Retail investors must either use the systematic investment plan route or even if they are investing lumpsum, they should hold on to the units for 5-10-15 years and benefit from compounding.
Choose growth option that will help multiply money due to compounding
Mutual fund schemes that declare bonuses are a big draw, as these schemes allow investors to employ what is known in industry parlance as "bonus stripping" to book a short-term capital loss and set it off against long-term capital gains.
Let's assume an investor purchases a million units of an arbitrage scheme at a net asset value (NAV) of Rs 20. Let's say the scheme's NAV rises to Rs 21 three months later.
At the time of bonus, the investor will get 20 lakh units of Rs 10.5 each.
If the purchase is made more than 90 days before the bonus is declared, he can sell the original units and book a loss of Rs 9.5 per unit.
This loss can be set off against short- or long-term capital gains. Gains from sale of bonus units will not attract tax either, if sold nine months later.
The number of bonus plans, however, might decline considerably going forward, as Association of Mutual Funds of India (Amfi) has asked fund houses to stop accepting fresh subscriptions for bonus plans in their schemes.
Amfi also wants that no further bonus should be declared. While the current practice isn’t illegal, fund houses have been intimating investors about expected dividend or bonus payouts, which is against the spirit of regulation.
“It is a best practice circular and it's the moral obligation of all Amfi members to follow it in letter and spirit,” said Akshay Gupta, group executive head and CEO, Indiabulls Asset Management.
Manoj Nagpal, CEO, Outlook Asia Capital, believes that savvy investors might turn their attention to dividend stripping to reduce their tax incidence.
Dividend stripping is similar to bonus stripping, except that investors do not have to hold any units after the dividend is declared. However, the quantum of notional loss that can be declared through bonus stripping is much higher than that through dividend stripping, said experts.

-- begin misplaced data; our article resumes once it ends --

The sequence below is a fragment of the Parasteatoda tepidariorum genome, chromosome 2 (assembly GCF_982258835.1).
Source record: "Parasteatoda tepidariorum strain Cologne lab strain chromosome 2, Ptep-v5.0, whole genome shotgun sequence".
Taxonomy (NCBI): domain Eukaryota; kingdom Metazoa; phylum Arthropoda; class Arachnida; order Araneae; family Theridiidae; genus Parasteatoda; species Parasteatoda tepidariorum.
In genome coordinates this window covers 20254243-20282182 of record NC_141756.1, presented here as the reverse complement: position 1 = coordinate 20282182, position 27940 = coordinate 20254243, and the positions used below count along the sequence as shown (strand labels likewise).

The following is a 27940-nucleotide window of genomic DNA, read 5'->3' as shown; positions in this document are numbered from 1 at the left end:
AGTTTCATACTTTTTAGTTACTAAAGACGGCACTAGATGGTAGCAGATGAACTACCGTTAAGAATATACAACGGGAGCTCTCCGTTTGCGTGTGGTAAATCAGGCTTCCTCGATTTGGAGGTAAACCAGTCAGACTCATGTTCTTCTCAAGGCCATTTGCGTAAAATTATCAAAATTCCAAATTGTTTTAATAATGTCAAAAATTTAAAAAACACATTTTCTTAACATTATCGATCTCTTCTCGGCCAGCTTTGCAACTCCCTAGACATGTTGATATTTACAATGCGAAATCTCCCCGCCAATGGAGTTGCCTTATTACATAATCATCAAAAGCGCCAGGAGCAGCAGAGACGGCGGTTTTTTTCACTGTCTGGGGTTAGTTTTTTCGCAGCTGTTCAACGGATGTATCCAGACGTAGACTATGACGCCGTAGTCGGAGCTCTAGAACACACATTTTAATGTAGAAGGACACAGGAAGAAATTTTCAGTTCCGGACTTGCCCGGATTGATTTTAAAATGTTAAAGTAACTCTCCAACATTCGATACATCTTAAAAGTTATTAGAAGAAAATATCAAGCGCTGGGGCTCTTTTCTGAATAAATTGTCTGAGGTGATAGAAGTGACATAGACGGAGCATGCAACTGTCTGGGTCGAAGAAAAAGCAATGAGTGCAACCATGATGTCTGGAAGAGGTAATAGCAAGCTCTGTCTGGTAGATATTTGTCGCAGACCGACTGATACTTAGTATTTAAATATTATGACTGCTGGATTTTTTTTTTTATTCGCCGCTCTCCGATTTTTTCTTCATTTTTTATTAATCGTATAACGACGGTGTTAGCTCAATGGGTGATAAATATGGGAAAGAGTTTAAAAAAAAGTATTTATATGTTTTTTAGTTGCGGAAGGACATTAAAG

Retail investors should not invest for bonus or dividend because in order to make money over the long term, they have to either use the systematic investment plan route or even if they are investing lumpsum, they have to hold on to the units for 5-10-15 years and benefit from compounding.
In recent times, some fund houses have come under attending for announcing bonus in their arbitrage funds.
In the past, they have raised significant amount of money as well through this strategy.
For a retail investor, the risks are that while the returns from arbitrage funds are not so high – around nine per cent annualised – if they are seen to be using the strategy too much or too often, the tax department get suspicious and label the investor a trader which can lead to higher taxes.
In the past, Amfi had tried to control bonus plans in 2003 through similar circulars, but several funds had ignored the directive back then.
Post 2003, even the IT department came out with stricter norms, stating that units had to be purchased three months before the record date to book a notional loss.
Bonus units had to be sold after three months, which was later extended to nine months.